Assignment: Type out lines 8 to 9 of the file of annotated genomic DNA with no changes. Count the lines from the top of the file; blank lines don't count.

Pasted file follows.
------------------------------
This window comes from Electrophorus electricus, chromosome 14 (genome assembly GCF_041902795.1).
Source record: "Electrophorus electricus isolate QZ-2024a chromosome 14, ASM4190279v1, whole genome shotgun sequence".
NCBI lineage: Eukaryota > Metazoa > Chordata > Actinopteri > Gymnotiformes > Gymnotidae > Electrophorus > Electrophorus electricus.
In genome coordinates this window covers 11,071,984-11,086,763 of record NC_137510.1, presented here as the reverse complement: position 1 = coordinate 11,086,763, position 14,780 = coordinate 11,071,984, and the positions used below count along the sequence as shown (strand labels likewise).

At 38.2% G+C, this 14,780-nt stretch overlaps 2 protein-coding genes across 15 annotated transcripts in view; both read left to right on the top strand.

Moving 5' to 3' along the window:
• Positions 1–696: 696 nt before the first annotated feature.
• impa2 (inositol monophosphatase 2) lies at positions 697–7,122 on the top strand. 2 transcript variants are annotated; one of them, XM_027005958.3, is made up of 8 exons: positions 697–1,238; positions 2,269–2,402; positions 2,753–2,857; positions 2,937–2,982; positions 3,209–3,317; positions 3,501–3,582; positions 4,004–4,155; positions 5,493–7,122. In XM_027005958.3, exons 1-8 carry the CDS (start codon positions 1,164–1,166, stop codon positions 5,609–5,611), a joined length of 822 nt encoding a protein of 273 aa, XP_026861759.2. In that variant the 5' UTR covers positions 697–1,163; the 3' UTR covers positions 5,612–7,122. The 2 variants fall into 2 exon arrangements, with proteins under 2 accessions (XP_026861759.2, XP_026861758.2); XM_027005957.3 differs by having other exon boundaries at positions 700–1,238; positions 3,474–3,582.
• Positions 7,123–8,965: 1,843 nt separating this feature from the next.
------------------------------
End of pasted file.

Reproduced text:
• impa2 (inositol monophosphatase 2) lies at positions 697–7,122 on the top strand. 2 transcript variants are annotated; one of them, XM_027005958.3, is made up of 8 exons: positions 697–1,238; positions 2,269–2,402; positions 2,753–2,857; positions 2,937–2,982; positions 3,209–3,317; positions 3,501–3,582; positions 4,004–4,155; positions 5,493–7,122. In XM_027005958.3, exons 1-8 carry the CDS (start codon positions 1,164–1,166, stop codon positions 5,609–5,611), a joined length of 822 nt encoding a protein of 273 aa, XP_026861759.2. In that variant the 5' UTR covers positions 697–1,163; the 3' UTR covers positions 5,612–7,122. The 2 variants fall into 2 exon arrangements, with proteins under 2 accessions (XP_026861759.2, XP_026861758.2); XM_027005957.3 differs by having other exon boundaries at positions 700–1,238; positions 3,474–3,582.
• Positions 7,123–8,965: 1,843 nt separating this feature from the next.